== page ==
Woke up with no idea as to how I would be involved or participate in this week’s competition. We left the hotel at 7:45 and drove 15 minutes west to a small neighborhood where we pulled up to a random house. We soon learn that this week’s individual competition would focus on the dark portion of Vardø’s Eternal Light, Eternal Night mantra. We would be placed in a bunk bed in a completely dark apartment and would need to navigate off the bed, find and put on our socks and ski pants in the room, and then find the kitchen. In the kitchen we’d need to put spread on a piece of bread, pour some orange juice, drink the juice, and then eat the bread. Next we’d need to find the bathroom, brush our teeth, then find the door and leave the apartment. This is all pretty simple, but again, the room is pitch black (save a couple of infrared dots and red camera dots.)

My role in the challenge… was to give it a test run! This was great because 1.) It was going to be a blast and 2.) Having not been in an individual competition, this would be a great risk free and stress free way to get one out of the way.

I’m feeling fairly confident and my goal is to knock this challenge out of the park – because I didn’t have to worry about going home, I wanted to win the damn thing, I wasn’t concerned about not losing.

3…2…1… GO! I throw off the sheets, quickly head down the bunk stairs, feel around and quickly feel my socks and pants! Check! I feel my way out of the room to a new room, but realize it’s the bathroom. I leave and find the kitchen table, bread, and empty glass. I quickly locate the fridge, get the juice and spread, sit down, and soon I’m eating. I even Kobayashi-style dip the bread into the glass of OJ to make it quicker to eat. Back in the bathroom I take a moment to find the toothpaste and brush, but I still feel like I’m making great time! Then things quickly turn south.

I’m 4-5 minutes into the challenge, and all I need to do is find the door handle and I’m free, stop the stopwatch, knocked it out of the park… but for the life of my I can’t find it! I later learn that it took me another 6-7 minutes to find the handle, and that on 3 occasions I was within inches. While I started perhaps a bit cocky and confident, had this been a real challenge for me I’d certainly be feeling nervous.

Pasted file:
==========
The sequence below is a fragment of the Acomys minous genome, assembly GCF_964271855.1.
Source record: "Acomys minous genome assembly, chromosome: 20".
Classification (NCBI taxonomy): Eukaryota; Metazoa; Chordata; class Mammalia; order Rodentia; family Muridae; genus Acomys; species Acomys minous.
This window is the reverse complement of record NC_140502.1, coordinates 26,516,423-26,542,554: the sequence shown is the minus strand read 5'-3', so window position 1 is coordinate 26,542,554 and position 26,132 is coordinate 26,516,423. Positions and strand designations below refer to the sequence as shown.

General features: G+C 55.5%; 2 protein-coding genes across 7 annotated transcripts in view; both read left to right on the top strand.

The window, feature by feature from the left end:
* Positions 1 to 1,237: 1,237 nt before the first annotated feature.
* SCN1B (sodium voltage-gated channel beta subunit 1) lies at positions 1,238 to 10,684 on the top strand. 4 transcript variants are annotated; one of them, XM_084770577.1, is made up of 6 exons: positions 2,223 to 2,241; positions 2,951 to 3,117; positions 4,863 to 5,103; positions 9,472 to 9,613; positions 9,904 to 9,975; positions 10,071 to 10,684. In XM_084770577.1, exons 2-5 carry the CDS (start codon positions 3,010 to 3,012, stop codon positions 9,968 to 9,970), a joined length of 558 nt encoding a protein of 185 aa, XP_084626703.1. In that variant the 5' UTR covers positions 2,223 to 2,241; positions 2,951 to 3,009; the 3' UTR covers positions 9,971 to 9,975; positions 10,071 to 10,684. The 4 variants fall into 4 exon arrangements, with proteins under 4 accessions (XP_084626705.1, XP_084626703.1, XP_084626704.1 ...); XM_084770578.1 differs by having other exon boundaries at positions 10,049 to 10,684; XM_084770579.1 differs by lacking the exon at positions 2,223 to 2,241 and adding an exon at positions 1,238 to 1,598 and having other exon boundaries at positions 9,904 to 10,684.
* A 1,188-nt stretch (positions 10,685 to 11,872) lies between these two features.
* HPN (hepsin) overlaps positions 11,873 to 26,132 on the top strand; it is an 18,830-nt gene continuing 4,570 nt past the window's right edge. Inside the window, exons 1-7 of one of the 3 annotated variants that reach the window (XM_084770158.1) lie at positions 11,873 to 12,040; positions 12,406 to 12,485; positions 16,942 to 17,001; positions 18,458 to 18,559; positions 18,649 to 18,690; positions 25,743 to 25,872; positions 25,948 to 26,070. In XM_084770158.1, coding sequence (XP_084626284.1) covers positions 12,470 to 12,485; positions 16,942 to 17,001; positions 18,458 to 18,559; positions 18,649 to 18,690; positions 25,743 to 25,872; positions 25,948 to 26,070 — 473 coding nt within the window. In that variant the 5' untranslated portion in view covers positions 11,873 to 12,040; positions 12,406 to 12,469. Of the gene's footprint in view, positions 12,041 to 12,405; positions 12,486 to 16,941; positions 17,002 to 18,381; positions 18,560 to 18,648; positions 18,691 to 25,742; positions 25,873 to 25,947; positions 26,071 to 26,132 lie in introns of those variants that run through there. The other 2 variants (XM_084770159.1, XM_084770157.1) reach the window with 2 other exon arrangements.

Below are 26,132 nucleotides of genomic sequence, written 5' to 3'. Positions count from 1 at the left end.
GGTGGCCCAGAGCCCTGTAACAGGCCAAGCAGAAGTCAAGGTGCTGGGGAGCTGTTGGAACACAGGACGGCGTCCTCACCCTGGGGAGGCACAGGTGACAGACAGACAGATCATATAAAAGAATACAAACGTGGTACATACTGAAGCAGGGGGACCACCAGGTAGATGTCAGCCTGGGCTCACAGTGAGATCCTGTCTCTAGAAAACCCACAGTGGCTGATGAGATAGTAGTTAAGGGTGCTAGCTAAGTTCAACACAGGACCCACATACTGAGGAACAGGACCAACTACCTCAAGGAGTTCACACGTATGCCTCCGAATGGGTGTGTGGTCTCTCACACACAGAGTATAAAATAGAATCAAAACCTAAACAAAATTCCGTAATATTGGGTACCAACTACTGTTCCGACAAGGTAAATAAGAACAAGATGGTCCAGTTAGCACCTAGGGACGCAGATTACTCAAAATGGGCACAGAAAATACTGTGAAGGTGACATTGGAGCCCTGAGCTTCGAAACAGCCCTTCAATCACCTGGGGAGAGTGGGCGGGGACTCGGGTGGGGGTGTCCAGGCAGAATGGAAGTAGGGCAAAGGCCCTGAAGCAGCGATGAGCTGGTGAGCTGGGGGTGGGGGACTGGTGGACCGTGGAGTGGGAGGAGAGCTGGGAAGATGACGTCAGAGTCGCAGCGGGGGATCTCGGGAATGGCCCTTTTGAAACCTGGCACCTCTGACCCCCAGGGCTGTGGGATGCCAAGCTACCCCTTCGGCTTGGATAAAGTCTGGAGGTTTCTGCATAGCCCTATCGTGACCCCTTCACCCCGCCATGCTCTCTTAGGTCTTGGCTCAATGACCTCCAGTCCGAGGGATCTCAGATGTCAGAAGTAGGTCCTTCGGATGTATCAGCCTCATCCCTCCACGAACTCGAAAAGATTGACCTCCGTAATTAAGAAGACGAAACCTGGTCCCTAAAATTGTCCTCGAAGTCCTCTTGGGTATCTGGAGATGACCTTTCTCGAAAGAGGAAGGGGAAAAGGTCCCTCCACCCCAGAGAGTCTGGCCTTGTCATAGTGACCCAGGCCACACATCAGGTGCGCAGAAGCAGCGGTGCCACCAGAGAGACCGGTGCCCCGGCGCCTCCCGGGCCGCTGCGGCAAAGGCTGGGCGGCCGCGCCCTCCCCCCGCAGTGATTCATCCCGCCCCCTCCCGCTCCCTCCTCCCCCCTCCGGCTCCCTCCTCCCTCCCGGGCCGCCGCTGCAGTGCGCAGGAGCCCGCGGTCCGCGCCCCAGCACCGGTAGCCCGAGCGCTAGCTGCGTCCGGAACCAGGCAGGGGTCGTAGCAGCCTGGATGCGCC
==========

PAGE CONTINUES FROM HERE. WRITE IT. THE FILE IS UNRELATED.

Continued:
If anything it was a good lesson in controlling my emotions in a stressful environment. Looking back I should have just traced all the walls until I found the door rather than running back and forth. I also should have banged on more walls to get the door/wall sound.

It’s such a random challenge, literally anybody could be going home. I walk around the hills above town for ~2 hours while the others compete. After lunch it’s time for results. I knew I clocked in at ~11 minutes, so I’m really impressed with Lauren’s winning time of 6 minutes 22 seconds. Jeff takes second, and it’s between Joni and Johnny. Fridtjof says Johnny struggled to find the exit, while Joni struggled with the OJ. In the end, much like the theme of the week, it would be Joni’s eternal ray of light that would turn to night, and she’d be headed home.

I’m lucky to have surrounded myself in life with a lot of great people, but no exaggeration, Joni is one of the sweetest most caring people I’ve ever met. Steadfast in her ways and morals, she never drank on camera, and never felt any pressure to change to try and fit into the crowd or play a role. She’s an adventurer who never stopped exploring and will be greatly missed by her biggest fans – the children of Norway who she quite literally spent hours with. She’ll someday make the best mom ever. If I turn these journal entries into a blog post and you (the reader) happen to be a nice North Dakota guy with a good head on your shoulders – as of this writing she’s single! (*Adding this now in October… it looks like I AM turning these entries into blog posts… and Joni’s still single! Call her!)

(As an aside, I’m also thrilled that Joni took the time to go to Puffin Island yesterday! Better to ask for forgiveness than permission, she certainly played that one right!)

The completion also serves as a wake up call to me about how precious these days really are, when I learn that had I been in today’s competition (not just testing it) I’d be headed home. Woah. Had I not had the troll, there’s a VERY real chance my butt would be on a plane to Oslo, and whatever adventures that may come would be for not. From a strictly math standpoint, the week 8 troll is technically the most valuable, but perhaps the week 4 troll was my saving grace. Needless to say I’m humbled by the competition, and continue to be grateful for every day I spend over here.

Based on the week, troll signs would point to Richard, but Jeff finally got it. This has been overdue since episode two, so I can’t say it comes as a surprise. I just home he’s not on my team next week!

We grab lunch at a café with Martine, and are forced to stay away from the hotel for almost 3 hours while the crew (and Joni) pack up and head to the airport. As the crew leaves, we see 2 young girls (friends she’d made the last few days) chasing the van waving goodbye.

We relax in the hotel for an hour, and then head out for Thai food for dinner. After dinner Jeff and I went back to the fortress and played catch for a bit. Catch in the Arctic Circle under the midnight sun is another cool one to add to the list!

I’m now back at the hotel just finishing this journal entry. We leave tomorrow morning for Oslo, and then will leave Oslo again the next day in the late afternoon. We’re now officially through 50% of Alt For Norge!

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